To each culture tube, 100 μl of colchicine (Colcemid, Gibco) was added to arrest cell division at metaphase by preventing mitotic spindle formation. The solution was mixed by inverting the tube and incubated again at 37°C for 20 min. Then, the tubes were gently shaken, contents transferred to 15 ml centrifuge tubes, and centrifuged at 1000 rpm for 10 minutes The supernatant was aspirated leaving 0.5 ml of the solution above pellets. Ten milliliters of prewarmed (37°C) hypotonic solution (0.075 M potassium chloride) was added to each tube and incubated for 20 min at 37°C. The tubes were again centrifuged, and the supernatant was pipetted out. Then, 10 ml of Carnoy's fixative (75% methanol and 25% glacial acetic acid) was added and allowed to sit at room temperature for 5 min. The tubes were spun at 1000 rpm for 10 min. The supernatant was removed, again 10 ml of Carnoy's fixative was added, and culture was allowed to stand in fixative for 30 min. These steps were repeated until the sediment is clear, and the fixed cell pellets were used to prepare chromosome spreads.

Preparation of slides

Pre cleaned slides were refrigerated (4°C) in triple-distilled water for 2–3 h. Then, the slide was kept at an angle of 45°, and 4–5 drops of cell suspension were dropped to slide surface from a height of two feet. 5–6 slides were prepared for each case and kept at room temperature for 2–3 days before staining. The slides were immersed in trypsin solution for 20–40 s and rinsed with cold phosphate-buffered saline, then stained in Giemsa for 5 min, rinsed in distilled water, and air-dried. Karyotyping was done with the help of an automated karyotyping system (Cytovision software version 7). Thirty metaphase spreads were analyzed in each case for CAs. In suspected mosaicism, 50–100 metaphase spreads were analyzed.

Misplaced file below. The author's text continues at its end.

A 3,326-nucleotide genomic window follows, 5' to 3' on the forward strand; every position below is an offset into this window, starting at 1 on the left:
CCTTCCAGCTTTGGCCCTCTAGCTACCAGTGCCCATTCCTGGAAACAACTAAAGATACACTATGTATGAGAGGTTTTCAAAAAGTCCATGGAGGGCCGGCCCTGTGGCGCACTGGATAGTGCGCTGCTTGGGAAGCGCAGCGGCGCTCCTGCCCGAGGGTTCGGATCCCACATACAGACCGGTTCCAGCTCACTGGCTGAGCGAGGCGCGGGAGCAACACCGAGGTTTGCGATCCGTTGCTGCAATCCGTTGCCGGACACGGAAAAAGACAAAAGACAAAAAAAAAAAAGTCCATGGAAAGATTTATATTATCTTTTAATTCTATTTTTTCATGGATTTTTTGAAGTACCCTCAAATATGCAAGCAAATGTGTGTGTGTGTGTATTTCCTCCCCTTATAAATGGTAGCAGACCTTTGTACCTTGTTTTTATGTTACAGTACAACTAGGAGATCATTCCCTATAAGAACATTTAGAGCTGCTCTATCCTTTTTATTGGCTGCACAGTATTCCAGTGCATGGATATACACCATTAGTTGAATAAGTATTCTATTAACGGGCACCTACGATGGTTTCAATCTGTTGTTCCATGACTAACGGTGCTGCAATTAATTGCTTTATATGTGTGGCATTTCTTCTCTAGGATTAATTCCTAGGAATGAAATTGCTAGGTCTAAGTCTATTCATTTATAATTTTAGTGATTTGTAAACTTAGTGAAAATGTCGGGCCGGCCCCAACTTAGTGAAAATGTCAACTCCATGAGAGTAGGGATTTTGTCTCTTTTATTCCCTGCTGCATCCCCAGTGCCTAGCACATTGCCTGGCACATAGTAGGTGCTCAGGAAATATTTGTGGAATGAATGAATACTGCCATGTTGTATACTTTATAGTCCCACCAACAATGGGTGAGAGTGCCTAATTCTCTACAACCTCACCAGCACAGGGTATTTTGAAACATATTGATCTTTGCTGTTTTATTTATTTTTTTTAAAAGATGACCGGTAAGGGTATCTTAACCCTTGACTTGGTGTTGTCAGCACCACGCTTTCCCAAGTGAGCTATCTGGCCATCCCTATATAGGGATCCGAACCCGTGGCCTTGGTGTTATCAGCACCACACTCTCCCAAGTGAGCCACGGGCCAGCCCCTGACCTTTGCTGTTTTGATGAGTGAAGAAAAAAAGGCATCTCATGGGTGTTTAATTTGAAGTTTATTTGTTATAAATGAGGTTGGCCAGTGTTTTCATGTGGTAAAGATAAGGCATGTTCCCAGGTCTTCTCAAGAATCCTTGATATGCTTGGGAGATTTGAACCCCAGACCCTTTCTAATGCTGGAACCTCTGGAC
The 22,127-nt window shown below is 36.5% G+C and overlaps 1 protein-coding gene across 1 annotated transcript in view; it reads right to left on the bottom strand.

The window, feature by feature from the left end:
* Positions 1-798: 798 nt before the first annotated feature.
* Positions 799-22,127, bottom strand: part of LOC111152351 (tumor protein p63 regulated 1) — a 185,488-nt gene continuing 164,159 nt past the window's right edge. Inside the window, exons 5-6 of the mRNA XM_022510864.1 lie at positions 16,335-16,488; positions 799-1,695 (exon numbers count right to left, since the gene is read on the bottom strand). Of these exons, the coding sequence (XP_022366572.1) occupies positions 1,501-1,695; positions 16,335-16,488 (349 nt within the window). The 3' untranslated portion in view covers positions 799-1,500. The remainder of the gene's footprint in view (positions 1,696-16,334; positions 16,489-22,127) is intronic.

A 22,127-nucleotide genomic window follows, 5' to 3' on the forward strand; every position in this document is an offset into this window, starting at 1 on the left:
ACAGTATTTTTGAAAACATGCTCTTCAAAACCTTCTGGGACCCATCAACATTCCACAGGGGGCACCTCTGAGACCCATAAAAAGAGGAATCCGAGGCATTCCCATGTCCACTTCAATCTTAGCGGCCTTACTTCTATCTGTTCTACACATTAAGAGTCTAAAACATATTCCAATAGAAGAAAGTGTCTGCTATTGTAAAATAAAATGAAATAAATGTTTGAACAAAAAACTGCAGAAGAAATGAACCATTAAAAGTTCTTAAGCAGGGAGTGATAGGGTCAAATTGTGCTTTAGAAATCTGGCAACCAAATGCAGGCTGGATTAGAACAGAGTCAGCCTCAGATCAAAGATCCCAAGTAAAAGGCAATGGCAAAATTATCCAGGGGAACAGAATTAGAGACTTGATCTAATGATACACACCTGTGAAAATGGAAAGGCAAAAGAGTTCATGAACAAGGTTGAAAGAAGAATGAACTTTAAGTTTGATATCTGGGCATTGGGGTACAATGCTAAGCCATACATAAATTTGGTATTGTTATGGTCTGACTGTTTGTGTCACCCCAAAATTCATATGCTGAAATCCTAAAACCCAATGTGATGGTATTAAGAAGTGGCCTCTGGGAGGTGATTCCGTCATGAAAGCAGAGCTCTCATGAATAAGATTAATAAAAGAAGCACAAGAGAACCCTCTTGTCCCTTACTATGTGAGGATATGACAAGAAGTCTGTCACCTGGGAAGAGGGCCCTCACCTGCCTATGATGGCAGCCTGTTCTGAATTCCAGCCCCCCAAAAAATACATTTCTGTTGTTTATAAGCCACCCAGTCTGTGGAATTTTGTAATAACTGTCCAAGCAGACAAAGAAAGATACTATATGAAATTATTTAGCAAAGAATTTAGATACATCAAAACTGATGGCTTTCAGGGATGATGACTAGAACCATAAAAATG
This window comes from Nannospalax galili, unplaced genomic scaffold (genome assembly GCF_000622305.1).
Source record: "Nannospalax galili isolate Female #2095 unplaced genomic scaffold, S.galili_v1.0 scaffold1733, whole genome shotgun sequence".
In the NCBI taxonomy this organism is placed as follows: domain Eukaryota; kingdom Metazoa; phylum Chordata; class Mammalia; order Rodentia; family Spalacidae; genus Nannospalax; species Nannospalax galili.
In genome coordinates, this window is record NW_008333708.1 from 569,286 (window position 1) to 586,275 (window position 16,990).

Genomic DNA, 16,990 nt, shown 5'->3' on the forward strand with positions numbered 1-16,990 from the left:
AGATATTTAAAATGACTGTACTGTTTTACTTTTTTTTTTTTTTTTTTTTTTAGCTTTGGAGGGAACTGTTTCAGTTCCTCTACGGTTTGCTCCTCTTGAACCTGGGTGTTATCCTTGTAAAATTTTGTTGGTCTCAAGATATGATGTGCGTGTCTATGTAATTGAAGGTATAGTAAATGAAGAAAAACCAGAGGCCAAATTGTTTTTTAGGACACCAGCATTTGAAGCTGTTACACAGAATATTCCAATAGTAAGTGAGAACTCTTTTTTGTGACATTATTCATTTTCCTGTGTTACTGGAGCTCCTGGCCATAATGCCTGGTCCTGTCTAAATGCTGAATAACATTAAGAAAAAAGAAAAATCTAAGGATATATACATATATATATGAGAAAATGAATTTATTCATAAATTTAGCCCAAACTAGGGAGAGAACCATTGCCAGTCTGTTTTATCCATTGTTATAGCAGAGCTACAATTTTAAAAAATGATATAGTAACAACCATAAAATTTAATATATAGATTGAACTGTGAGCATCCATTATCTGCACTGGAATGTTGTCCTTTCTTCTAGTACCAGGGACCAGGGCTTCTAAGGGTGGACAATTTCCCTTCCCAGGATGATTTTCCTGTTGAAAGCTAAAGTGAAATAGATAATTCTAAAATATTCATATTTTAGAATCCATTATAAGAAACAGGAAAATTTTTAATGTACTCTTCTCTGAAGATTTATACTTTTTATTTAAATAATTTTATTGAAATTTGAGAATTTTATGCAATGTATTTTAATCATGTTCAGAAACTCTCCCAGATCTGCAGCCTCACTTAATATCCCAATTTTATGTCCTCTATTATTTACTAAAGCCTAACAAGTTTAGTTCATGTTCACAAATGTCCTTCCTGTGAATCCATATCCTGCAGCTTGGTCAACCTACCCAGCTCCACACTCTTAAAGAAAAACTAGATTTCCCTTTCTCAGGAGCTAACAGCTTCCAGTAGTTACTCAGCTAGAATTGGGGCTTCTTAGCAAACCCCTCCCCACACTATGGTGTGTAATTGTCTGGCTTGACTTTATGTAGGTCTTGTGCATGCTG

Observation and Results Top

A total of 53 cases of PA in the age group of 14–36 years were subjected to peripheral blood lymphocyte culture and chromosome analysis.

Among the patients, 67.92% showed a normal female karyotype (46, XX) and 32.08% showed chromosome anomalies. CA can be classified into the following four main groups:

  1. Most frequent anomaly was X chromosome aneuploidy (n = 11, 64.7%) which included Turner's syndrome (TS) 45, X (n = 10, 58.88%) and mosaic TS 45, X/46, XX (n = 1, 5.88%)
  2. SAs were detected in 11.76% of cases (n = 2). One was found to have isochromosome of the long arm of X – 46, X, i(X)(q10) – and one with deletion of the long arm of X chromosome 46, X, del(X)(q21-2)
  3. Mosaicism of X chromosome aneuploidy with structural anomaly of X was found in 2 cases, 45, X (77%)/46, X, i(X)(q10) (23%) and 45, X (87%)/46, X, der(X) (13%)